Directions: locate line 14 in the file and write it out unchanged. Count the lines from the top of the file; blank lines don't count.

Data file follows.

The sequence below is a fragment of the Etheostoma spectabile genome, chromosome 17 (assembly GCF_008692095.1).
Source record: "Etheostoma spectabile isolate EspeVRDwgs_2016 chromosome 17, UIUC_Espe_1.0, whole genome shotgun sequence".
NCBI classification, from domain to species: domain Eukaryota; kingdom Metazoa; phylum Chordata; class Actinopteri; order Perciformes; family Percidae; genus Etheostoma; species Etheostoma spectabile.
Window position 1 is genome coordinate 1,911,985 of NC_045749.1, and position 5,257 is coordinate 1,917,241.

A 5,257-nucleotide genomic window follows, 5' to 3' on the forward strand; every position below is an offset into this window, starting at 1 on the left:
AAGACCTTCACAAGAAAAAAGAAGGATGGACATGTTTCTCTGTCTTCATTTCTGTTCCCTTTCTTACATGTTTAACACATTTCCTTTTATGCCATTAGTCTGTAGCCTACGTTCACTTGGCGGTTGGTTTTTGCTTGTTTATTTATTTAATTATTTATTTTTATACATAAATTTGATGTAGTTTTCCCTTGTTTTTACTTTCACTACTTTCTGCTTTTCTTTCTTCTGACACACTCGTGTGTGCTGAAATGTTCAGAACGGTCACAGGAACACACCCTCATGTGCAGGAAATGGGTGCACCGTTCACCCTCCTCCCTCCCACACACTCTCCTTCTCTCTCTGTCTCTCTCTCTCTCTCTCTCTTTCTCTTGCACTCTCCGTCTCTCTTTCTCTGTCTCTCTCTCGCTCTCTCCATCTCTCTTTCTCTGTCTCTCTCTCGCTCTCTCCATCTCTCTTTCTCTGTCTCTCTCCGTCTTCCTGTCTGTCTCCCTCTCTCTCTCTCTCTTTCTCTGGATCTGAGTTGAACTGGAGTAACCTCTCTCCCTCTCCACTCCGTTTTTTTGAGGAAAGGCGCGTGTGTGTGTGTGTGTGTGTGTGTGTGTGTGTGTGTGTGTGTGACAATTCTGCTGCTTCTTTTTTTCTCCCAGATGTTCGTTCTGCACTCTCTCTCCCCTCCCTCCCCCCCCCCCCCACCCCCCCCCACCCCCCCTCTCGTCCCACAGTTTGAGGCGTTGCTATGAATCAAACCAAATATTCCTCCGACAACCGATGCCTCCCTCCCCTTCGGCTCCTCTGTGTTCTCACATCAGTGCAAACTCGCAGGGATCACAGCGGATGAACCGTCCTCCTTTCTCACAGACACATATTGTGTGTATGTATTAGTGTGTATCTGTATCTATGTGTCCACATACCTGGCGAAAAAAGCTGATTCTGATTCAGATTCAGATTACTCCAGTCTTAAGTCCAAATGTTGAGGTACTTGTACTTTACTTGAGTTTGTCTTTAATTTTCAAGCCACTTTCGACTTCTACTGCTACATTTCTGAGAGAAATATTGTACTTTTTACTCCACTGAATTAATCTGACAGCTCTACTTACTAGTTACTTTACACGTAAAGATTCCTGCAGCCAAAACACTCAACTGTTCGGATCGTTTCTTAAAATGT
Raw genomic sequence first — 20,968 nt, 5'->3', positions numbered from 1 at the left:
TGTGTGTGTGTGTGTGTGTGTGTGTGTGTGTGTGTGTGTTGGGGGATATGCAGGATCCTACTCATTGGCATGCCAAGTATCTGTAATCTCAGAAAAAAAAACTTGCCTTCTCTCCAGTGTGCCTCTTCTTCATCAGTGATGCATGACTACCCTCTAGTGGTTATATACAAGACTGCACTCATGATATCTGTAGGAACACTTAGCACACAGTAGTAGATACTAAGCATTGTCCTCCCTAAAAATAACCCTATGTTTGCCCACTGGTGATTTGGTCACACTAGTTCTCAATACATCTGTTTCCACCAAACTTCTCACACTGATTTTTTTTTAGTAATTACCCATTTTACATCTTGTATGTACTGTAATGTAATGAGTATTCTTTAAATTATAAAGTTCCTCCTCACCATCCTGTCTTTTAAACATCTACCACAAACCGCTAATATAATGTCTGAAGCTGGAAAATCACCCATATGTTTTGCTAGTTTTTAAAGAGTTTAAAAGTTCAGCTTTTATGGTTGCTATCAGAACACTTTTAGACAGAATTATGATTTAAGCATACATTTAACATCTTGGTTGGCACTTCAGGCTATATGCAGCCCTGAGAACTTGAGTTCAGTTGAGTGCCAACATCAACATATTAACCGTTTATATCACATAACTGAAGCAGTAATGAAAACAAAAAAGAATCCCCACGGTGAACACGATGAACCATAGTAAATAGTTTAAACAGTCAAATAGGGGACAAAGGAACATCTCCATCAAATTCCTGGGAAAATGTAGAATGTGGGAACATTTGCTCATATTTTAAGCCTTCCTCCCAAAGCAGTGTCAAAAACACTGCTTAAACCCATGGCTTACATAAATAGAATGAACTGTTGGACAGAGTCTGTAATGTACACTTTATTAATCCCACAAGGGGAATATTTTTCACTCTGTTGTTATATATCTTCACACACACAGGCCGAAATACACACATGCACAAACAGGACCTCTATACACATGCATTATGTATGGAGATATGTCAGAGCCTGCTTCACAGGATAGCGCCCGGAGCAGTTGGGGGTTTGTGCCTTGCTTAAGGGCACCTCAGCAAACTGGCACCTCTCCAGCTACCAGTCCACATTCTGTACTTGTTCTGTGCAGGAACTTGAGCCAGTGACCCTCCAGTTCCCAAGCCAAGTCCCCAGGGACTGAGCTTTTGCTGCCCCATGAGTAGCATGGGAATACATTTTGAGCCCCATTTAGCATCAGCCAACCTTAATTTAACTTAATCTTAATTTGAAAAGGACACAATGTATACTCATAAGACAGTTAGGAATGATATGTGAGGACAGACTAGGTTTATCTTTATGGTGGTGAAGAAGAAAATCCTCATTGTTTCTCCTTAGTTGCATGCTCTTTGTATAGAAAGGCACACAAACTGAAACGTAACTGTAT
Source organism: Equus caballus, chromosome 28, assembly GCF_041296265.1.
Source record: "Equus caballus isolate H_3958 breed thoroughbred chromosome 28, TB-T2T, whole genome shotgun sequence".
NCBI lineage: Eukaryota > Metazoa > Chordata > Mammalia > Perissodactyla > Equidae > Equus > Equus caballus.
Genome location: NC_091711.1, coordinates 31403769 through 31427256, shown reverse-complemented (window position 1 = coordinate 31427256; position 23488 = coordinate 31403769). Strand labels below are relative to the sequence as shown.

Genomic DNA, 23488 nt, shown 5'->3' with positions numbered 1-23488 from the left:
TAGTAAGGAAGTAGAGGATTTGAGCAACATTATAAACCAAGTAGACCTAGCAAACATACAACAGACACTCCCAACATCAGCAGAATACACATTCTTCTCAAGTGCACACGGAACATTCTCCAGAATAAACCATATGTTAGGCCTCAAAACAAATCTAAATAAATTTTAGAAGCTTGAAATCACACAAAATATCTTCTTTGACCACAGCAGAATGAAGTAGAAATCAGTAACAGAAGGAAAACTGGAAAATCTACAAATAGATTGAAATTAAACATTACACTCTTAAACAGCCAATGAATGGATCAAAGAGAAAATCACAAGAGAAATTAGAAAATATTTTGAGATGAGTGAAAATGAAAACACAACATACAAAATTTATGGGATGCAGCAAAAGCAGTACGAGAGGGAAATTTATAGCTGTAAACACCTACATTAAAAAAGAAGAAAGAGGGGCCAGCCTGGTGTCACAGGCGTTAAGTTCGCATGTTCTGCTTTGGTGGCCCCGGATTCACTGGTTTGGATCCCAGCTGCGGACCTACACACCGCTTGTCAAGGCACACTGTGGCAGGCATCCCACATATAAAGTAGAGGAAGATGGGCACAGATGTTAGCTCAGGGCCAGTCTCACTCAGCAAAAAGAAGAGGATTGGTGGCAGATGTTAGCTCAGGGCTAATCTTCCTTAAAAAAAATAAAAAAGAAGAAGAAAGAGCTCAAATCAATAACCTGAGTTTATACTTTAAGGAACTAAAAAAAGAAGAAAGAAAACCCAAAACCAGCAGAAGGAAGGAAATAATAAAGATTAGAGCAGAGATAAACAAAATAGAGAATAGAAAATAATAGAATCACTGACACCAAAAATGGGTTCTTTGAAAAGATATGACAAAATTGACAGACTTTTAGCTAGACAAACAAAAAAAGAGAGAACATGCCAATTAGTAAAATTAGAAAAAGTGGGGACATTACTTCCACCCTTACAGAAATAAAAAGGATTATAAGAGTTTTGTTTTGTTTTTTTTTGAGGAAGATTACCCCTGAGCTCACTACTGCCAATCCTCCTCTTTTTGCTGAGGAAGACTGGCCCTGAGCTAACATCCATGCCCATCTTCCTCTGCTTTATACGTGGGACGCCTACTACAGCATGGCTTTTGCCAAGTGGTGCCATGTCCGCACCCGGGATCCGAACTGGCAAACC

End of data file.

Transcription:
TAGTAAGGAAGTAGAGGATTTGAGCAACATTATAAACCAAGTAGACCTAGCAAACATACAACAGACACTCCCAACATCAGCAGAATACACATTCTTCTCAAGTGCACACGGAACATTCTCCAGAATAAACCATATGTTAGGCCTCAAAACAAATCTAAATAAATTTTAGAAGCTTGAAATCACACAAAATATCTTCTTTGACCACAGCAGAATGAAGTAGAAATCAGTAACAGAAGGAAAACTGGAAAATCTACAAATAGATTGAAATTAAACATTACACTCTTAAACAGCCAATGAATGGATCAAAGAGAAAATCACAAGAGAAATTAGAAAATATTTTGAGATGAGTGAAAATGAAAACACAACATACAAAATTTATGGGATGCAGCAAAAGCAGTACGAGAGGGAAATTTATAGCTGTAAACACCTACATTAAAAAAGAAGAAAGAGGGGCCAGCCTGGTGTCACAGGCGTTAAGTTCGCATGTTCTGCTTTGGTGGCCCCGGATTCACTGGTTTGGATCCCAGCTGCGGACCTACACACCGCTTGTCAAGGCACACTGTGGCAGGCATCCCACATATAAAGTAGAGGAAGATGGGCACAGATGTTAGCTCAGGGCCAGTCTCACTCAGCAAAAAGAAGAGGATTGGTGGCAGATGTTAGCTCAGGGCTAATCTTCCTTAAAAAAAATAAAAAAGAAGAAGAAAGAGCTCAAATCAATAACCTGAGTTTATACTTTAAGGAACTAAAAAAAGAAGAAAGAAAACCCAAAACCAGCAGAAGGAAGGAAATAATAAAGATTAGAGCAGAGATAAACAAAATAGAGAATAGAAAATAATAGAATCACTGACACCAAAAATGGGTTCTTTGAAAAGATATGACAAAATTGACAGACTTTTAGCTAGACAAACAAAAAAAGAGAGAACATGCCAATTAGTAAAATTAGAAAAAGTGGGGACATTACTTCCACCCTTACAGAAATAAAAAGGATTATAAGAGTTTTGTTTTGTTTTTTTTTGAGGAAGATTACCCCTGAGCTCACTACTGCCAATCCTCCTCTTTTTGCTGAGGAAGACTGGCCCTGAGCTAACATCCATGCCCATCTTCCTCTGCTTTATACGTGGGACGCCTACTACAGCATGGCTTTTGCCAAGTGGTGCCATGTCCGCACCCGGGATCCGAACTGGCAAACC